5 linfócitos b e receptores do tipo toll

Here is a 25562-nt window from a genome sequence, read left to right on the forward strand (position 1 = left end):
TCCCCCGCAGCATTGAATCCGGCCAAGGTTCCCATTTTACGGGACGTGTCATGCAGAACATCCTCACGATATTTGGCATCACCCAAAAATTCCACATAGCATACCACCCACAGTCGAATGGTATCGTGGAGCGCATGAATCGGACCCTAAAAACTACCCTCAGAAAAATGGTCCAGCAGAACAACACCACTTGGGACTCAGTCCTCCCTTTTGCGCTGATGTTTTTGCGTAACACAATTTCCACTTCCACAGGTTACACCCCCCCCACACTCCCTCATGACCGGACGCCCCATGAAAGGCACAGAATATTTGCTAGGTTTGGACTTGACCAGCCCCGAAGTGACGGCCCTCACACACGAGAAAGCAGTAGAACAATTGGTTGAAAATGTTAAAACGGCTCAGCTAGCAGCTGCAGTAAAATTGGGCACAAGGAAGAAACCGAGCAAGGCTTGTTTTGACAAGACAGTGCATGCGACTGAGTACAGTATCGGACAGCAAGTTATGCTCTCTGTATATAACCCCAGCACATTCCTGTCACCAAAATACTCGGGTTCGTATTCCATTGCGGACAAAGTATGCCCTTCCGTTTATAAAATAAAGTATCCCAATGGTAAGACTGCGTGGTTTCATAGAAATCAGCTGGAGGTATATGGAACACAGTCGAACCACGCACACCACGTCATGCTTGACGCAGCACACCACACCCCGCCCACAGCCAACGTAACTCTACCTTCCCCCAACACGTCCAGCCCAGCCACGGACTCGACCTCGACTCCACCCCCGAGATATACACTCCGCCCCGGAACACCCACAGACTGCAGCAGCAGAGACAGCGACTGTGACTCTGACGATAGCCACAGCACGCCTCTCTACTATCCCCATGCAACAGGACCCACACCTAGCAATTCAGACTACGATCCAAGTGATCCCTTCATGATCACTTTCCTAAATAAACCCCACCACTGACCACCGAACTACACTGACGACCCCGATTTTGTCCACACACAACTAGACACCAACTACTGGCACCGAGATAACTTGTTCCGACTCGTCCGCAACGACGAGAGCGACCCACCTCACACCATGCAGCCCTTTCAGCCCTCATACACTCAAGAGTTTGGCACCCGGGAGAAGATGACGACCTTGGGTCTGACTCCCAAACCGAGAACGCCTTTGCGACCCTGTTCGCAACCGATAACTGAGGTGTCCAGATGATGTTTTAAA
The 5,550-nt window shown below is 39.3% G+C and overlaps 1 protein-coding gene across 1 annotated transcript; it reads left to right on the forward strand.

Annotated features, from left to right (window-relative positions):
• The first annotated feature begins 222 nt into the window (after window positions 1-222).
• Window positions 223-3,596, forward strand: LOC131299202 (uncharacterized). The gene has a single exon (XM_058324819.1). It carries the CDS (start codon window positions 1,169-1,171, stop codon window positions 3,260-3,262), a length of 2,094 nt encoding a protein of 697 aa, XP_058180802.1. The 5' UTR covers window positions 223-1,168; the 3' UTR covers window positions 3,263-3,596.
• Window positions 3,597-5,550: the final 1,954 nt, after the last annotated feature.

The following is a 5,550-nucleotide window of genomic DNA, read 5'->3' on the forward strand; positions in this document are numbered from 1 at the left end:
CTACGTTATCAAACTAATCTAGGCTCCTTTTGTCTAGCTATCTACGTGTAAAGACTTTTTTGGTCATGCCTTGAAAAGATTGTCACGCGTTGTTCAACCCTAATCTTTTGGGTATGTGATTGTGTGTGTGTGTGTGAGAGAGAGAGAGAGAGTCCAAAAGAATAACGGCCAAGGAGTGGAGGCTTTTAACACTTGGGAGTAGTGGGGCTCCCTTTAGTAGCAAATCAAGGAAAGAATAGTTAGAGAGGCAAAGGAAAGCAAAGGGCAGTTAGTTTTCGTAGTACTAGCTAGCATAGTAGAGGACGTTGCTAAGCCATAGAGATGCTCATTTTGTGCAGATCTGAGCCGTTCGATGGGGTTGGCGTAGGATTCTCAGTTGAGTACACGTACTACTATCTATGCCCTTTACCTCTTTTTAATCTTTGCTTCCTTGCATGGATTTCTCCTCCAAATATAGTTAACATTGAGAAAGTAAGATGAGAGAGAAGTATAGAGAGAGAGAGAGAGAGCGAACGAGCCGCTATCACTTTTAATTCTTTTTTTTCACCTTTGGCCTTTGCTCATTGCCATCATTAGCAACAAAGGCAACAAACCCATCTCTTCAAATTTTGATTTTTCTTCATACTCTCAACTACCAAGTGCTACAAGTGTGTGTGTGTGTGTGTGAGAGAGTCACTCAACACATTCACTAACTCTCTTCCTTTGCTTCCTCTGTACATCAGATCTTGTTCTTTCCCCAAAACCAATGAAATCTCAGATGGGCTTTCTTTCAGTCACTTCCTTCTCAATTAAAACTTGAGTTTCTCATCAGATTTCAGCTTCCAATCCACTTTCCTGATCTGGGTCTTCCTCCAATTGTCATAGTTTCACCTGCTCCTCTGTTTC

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5 linfócitos b e receptores do tipo toll